Making Connections in Jerusalem

Jamie Smith of Lexington, Kentucky, is a rising Junior at Henry Clay High School and one of two Leaders of Tomorrow Awards from Hadassah, which awards a full scholarship to  young women to travel to Israel with Young Judaea’s teen summer programs.  She was introduced to Hadassah through her mother who is a past president of their local chapter. As one of only three Jewish students at her school, Jamie was excited about her opportunity to join Young Judaea’s ‘Discovery’ tour  to “explore her Judaism in the context of Israel and meet other Jewish teens who are leaders in their communities.”


Having just begun our journey in Israel, I want to talk about that. But first, Greece was amazing and I just can’t wait to tell you about it. We left the airport at 4 pm eastern standard time, and arrived in Greece at 9 am their time. That should’ve set us up for a rough beginning (especially because nobody slept on the plane), and we probably did resemble zombies, but we bonded over that so it turned out all right. The two hour nap also helped.


Anyway, by far the most amazing part so far has been the people. It only took a day and a half for us to feel completely comfortable around each other and that has been really cool. We have only known each other for three days, but we act like its been years. I am amazed by the strength of the bonds we have built so quickly. When someone starts dancing, we all join in and create a fun, open environment for ourselves. I love the people here.


Now, about the actual country of Greece. Although Athens was also incredible, the islands were the most fun and had the best sights. When you Google a typical picture of Greece, you see the cute towns on the mountainside and all the shops right on the water. This picture was the view we saw and it was surreal after all the pictures found on Google images. Long story short, I had a great time and I saw a beautiful country and I met a lot of amazing people.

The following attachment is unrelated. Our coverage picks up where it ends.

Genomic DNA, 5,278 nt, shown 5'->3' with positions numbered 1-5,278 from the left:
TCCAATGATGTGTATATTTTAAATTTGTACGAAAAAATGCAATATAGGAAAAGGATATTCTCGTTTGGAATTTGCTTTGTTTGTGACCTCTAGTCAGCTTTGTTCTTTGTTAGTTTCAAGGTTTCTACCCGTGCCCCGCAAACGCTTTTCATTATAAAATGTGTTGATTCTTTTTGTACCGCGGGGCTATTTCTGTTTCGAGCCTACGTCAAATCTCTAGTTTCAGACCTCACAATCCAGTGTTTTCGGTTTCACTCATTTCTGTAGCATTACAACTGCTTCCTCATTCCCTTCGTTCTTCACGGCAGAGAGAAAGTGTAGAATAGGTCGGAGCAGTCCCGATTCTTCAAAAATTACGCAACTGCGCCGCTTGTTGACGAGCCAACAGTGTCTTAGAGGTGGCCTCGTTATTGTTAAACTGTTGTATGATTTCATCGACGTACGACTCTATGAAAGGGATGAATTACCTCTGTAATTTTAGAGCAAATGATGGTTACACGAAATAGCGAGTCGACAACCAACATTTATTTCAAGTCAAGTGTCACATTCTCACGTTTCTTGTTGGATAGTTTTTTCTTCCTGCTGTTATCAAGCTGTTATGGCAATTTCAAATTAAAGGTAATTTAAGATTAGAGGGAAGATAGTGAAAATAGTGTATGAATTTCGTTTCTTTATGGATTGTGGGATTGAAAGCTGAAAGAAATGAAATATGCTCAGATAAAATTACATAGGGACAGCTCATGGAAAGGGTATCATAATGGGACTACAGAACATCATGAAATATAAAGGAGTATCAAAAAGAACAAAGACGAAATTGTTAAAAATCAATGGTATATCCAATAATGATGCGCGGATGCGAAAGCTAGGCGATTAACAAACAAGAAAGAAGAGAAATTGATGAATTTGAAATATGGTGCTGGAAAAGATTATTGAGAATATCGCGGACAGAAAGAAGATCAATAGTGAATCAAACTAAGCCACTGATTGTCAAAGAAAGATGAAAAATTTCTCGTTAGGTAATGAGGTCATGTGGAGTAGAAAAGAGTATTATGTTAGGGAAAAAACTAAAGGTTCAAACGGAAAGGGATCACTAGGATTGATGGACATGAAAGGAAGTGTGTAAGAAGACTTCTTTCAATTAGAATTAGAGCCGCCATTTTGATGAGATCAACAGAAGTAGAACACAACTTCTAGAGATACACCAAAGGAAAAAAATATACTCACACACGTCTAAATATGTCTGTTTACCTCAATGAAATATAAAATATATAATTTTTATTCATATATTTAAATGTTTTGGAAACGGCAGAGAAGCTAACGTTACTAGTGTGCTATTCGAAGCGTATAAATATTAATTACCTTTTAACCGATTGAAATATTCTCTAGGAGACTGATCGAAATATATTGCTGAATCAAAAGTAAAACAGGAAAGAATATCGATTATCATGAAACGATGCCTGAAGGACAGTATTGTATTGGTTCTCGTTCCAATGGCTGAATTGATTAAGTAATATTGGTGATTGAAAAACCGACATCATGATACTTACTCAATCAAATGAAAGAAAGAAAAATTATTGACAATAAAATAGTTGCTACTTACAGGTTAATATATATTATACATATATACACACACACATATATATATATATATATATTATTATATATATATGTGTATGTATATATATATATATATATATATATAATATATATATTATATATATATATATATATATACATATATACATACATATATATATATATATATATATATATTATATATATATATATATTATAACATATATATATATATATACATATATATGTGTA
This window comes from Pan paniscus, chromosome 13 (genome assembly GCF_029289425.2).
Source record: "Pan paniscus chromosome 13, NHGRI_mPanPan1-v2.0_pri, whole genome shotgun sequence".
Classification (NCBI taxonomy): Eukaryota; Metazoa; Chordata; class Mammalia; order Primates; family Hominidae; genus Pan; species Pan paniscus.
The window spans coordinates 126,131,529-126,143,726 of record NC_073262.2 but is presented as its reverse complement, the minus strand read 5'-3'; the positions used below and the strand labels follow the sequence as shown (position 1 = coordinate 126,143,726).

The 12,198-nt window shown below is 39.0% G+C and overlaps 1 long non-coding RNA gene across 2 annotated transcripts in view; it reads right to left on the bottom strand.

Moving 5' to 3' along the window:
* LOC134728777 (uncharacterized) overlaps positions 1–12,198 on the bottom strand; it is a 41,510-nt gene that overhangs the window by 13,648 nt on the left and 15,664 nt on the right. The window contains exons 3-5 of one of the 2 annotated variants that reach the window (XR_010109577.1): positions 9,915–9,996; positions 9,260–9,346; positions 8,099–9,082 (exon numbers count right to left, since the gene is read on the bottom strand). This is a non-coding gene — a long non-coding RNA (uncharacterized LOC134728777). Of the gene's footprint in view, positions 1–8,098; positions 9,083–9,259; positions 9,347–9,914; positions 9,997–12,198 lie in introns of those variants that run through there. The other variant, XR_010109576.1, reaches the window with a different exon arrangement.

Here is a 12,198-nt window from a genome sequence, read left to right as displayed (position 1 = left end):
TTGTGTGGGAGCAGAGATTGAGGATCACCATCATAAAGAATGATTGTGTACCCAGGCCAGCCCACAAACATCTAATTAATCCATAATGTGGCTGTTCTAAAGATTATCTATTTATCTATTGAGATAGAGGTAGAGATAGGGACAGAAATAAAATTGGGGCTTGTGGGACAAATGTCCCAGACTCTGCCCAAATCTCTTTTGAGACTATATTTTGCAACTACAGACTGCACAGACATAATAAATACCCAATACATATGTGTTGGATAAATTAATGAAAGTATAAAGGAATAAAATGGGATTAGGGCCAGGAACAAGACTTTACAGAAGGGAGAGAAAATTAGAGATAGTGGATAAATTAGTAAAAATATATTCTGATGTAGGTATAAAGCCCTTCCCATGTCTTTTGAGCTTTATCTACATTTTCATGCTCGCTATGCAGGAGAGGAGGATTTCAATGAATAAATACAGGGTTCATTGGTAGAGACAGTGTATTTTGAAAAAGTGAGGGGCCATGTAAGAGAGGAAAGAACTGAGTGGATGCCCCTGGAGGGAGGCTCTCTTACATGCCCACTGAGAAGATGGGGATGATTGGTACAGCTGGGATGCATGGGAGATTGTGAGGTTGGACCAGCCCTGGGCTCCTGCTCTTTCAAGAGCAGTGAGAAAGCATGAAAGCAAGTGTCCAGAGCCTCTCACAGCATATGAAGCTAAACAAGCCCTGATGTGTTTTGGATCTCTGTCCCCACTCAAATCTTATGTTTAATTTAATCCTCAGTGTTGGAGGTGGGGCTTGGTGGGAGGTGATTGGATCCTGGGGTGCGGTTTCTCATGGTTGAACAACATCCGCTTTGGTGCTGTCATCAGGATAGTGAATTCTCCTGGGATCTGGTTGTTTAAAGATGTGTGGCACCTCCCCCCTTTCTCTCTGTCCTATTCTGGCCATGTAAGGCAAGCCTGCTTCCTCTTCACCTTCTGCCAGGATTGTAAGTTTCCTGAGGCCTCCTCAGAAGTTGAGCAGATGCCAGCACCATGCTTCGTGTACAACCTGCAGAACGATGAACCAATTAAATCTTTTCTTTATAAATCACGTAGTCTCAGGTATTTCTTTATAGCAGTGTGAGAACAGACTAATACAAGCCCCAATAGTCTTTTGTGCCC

But then came what the trip was really about: Israel. Before our first view of Jerusalem, we had blindfolds on (aka shirts tied around our heads) and we held hands and climbed onto a lookout spot. Finally, we all took off our blindfolds simultaneously and it was a fantastic moment. Well, almost. The sun was positioned just so when we took off our blindfolds we were blinded. Then, however, we saw a picturesque view of Jerusalem.  We were able to take amazing pictures with our amazing new friends, then we drank wine (grape juice) and ate challah. I think I can speak for most of us when I say we were very connected in that moment.


After an incredible Shabbat full of relaxing and bonding time, we started early this morning on our journey to the Western Wall. Our notes written on bright neon paper, we each walked up to the wall and put our prayers inside, like so many before us, and had our individual moments of connection with Judaism in the way that can only happen at that special place. What was almost more meaningful than my own connection, at least to me, was watching the others around me live in their own time and space of peace and holiness, if only for a second or two.


Now, sitting here on the bus looking out the window at the Dead Sea and the desert on our way to the Bedouin tents, I can’t help but think about how glad I am to be able to experience these connections with my religion with the people that are on Nitzachon with me.  Tomorrow we are climbing Masada and floating in the Dead Sea so I’m in for a busy (but fun, of course) day. I’ll be sure to tell you all about it next week!